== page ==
Phil Poe has served as Five Points CAC chair, Raleigh CAC chair, member of the UDO Advisory Group and neighborhood leader for the conversion of the Glenwood-Brooklyn neighborhood to a historic district. Phil recently spoke during the February 28 meeting of the Council’s Safe, Vibrant, and Healthy Community Committee. They were discussing Rezoning Z-54-22: Peace & West where the applicant wants to go from 12 stories to 30 stories. The site is located 250 feet, approximately 1/2 block, from the eastern boundary of the neighborhood.
Phil was involved throughout the 10-year process which produced the new comprehensive (long-range) plan and the new development regulations (Unified Development Ordinance or UDO). Although he was complimentary of the process used to develop and implement the new long-range plan and regulations, he considers many of the recent approvals for high-rise buildings irrational and inconsistent with city plans.
During the review of the UDO, Phil recalled a meeting of the Planning Commission on January 6, 2015. It was a 40-minute conversation among the planning commissioners about building heights in and around the downtown business district. Steve Schuster and Rodney Swink, both highly respected architects, spoke eloquently about the importance of context. Ken Bowers, the project leader for the rewriting of the comprehensive plan, displayed and talked about a map that incorporated the objectives and policies in the comprehensive plan into a visual format. The map clearly showed height tapering down from 40 stories in the city’s core around Fayetteville Street to 3 to 5 stories where the downtown district intersects with downtown neighborhoods. Steve Schuster made additional comments about the need to protect our historic neighborhoods since they contribute significantly to the overall character of the city. Phil expressed disappointment in the current lack of emphasis on context and wonders if context matters any more. He also wonders if approved plans matter any more. The city has the comprehensive plan and a more detailed downtown plan, yet major exceptions are being made all the time.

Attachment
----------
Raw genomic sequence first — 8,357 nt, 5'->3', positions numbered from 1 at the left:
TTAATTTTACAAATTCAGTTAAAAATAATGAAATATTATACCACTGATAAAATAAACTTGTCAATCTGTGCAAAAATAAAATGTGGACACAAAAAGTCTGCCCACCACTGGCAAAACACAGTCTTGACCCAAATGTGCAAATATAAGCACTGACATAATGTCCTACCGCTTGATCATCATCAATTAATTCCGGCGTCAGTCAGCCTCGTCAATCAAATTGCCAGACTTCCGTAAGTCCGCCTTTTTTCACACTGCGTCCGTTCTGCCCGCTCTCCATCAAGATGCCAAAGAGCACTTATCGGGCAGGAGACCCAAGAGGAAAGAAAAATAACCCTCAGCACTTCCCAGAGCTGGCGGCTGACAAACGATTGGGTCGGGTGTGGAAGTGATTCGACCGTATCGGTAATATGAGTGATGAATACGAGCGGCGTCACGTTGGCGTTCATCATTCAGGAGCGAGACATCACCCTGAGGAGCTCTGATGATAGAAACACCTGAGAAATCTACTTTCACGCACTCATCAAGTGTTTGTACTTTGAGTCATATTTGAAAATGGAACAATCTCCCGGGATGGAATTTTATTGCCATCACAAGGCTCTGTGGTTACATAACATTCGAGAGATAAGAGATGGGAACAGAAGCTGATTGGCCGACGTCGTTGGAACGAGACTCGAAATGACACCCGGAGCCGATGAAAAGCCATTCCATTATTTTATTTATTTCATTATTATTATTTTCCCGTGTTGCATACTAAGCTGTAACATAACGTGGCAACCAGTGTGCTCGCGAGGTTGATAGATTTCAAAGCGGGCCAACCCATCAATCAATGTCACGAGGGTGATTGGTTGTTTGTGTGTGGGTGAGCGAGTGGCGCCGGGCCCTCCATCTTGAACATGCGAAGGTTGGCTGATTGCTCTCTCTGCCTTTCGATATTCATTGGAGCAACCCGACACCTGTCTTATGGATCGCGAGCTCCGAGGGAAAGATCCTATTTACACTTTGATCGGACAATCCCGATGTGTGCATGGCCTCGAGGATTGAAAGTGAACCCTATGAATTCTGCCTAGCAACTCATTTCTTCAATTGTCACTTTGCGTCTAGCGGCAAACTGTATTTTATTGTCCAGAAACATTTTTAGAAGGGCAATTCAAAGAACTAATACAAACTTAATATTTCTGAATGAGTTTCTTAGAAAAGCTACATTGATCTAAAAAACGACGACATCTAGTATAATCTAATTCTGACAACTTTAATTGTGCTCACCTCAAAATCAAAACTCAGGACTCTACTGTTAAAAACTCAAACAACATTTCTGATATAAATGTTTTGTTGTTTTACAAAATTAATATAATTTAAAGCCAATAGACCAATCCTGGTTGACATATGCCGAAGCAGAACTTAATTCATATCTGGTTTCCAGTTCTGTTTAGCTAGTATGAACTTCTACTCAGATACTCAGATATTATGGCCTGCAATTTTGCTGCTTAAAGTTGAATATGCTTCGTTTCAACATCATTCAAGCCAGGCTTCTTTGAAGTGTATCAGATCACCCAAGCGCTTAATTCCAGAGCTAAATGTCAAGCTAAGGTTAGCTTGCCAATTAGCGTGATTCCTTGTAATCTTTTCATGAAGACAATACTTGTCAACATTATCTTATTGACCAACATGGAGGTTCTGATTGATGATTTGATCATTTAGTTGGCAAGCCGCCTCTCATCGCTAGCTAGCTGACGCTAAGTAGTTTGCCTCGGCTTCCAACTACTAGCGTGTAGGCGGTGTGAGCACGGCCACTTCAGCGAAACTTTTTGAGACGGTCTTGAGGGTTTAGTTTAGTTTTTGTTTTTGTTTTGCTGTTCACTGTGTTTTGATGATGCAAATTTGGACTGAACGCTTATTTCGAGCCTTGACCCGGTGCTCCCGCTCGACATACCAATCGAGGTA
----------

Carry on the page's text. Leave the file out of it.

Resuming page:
Prior to the rewriting of the comprehensive plan and after a controversial rezoning case, Phil recalled George Chapman, director of the Planning Department, bringing together a group of developers, land use attorneys and neighborhood leaders. He was looking for recommendations that would help eliminate all the controversy associated with so many rezoning cases. The group agreed a fair and predictable process would really help.
With the implementation of the new comprehensive plan and UDO, Phil believed there was a real opportunity for a more predictable and efficient process. Today, unfortunately, rather than following approved plans, everything seems negotiable. This undermines the whole idea of predictability and erodes the trust in the review processes and in city leadership.
Livable Raleigh has reached out to Phil Poe, and he has agreed to talk more about capacity planning, performance reporting, and other processes he considers essential to the growth of a highly successful city. Look for future blogs on those topics.
If you appreciate the kind of reporting we bring to you
Please donate $10 or $20,
Thanks for supporting